Chief Executive Leung Chun-ying has heaped praises on outgoing Police Commissioner Andy Tsang, citing his impartiality, outstanding work efficiency and professionalism during times of difficulties.
Speaking at a meeting over the weekend, Leung said Tsang has been working painstakingly and his selflessness deserves a lot of respect and compliments, Apple Daily reported.
Senior government officials and members of anti-crime committees from various districts gave Tsang a standing ovation lasting for around 40 seconds after the chief executive said on stage, “Thank you, Andy.”
Rumors had it that Leung and Tsang were not on the best of terms during the start of the Occupy protests last September over decisions on how to deal with the young activists, particularly the use of tear gas and pepper spray.
Chief Secretary Carrie Lam said the great work of the police was well recognized by all members of the Fight Crime Committees.
The police exercised utmost tolerance which led to the peaceful conclusion of the Occupy protests, Lam added.
When asked how he would like the public to perceive him after his upcoming retirement, Tsang said different people would hold different views, but other people’s opinions about him is of less importance to him than the performance of his duties as head of a law enforcement organization.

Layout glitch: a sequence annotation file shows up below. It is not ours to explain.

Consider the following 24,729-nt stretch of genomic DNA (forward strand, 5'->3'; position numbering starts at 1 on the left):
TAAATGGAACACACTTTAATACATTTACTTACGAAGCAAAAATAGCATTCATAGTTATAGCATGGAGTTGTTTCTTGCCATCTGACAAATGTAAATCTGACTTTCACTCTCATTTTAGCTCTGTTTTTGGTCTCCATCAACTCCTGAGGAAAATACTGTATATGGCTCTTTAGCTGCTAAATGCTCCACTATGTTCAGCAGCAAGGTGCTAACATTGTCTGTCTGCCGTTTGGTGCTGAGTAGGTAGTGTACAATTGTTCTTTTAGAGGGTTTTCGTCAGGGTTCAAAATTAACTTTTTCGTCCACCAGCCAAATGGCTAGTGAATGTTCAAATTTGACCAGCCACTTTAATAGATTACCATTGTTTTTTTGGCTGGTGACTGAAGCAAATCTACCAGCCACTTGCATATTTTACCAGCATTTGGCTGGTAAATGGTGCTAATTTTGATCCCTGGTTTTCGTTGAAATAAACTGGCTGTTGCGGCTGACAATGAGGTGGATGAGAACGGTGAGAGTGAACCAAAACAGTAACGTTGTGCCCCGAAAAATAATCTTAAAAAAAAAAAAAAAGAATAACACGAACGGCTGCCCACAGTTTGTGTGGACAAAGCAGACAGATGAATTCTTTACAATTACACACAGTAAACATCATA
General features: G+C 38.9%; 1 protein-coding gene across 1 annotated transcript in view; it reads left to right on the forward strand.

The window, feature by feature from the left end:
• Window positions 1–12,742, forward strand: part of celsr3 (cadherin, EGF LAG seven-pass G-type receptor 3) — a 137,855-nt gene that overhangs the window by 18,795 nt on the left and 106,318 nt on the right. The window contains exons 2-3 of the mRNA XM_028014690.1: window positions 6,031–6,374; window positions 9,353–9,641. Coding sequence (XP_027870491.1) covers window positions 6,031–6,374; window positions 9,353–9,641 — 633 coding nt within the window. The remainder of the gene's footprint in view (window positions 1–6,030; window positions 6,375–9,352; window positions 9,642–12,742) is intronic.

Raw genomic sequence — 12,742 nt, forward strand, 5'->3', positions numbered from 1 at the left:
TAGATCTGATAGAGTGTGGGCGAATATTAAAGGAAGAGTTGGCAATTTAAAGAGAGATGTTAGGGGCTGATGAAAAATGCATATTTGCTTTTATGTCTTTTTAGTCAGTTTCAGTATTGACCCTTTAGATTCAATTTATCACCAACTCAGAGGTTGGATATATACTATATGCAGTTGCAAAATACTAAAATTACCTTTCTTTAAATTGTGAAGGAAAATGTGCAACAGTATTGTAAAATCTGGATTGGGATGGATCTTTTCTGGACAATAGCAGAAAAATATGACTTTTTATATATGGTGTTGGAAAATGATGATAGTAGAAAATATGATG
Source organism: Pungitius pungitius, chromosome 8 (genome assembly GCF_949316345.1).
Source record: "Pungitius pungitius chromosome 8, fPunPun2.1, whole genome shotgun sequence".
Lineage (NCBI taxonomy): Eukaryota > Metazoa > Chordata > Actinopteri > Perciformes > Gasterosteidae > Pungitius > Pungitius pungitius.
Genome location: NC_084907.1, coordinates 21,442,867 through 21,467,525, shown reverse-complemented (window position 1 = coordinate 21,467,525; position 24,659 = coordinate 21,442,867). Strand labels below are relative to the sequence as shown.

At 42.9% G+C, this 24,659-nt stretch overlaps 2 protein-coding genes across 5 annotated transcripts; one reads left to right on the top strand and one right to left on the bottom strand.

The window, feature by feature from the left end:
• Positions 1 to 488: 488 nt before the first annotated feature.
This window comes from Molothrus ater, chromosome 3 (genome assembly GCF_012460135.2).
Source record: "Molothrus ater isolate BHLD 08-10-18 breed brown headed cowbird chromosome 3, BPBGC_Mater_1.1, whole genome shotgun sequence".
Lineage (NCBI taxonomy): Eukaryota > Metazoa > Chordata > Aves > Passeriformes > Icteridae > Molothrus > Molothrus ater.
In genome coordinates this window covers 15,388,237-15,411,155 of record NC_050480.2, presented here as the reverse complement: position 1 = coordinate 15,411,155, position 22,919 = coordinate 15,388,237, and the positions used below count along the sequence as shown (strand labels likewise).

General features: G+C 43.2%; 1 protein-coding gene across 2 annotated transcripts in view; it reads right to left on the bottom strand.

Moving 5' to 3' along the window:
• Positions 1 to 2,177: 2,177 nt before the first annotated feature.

Commenting on allegations by the chief executive’s daughter over the internet that her mother slapped and kicked her, Tsang said the police could not conduct investigation based on something someone said online.
Tsang added that the alleged beating does not fall under the definition of a domestic violence case, which refers to violence between spouses or partners who have an intimate relationship.
Legislator Charles Mok accused Tsang of having double standards in the handling of online posts, saying the chief executive once said police will monitor the online comments of anti-parallel trade protesters and take appropriate action if there is any violation of law.
Legislator Fernando Cheung also said the police are carrying out their duties based on the Domestic and Cohabitation Relationships Violence Ordinance, which has already expanded the types of relationship between the abusers and victims from spouses to other family relatives, including parents, siblings and parents-in-law, several years ago.
The police force’s internal guidelines have failed to catch up with the amendments of the law, Cheung added.
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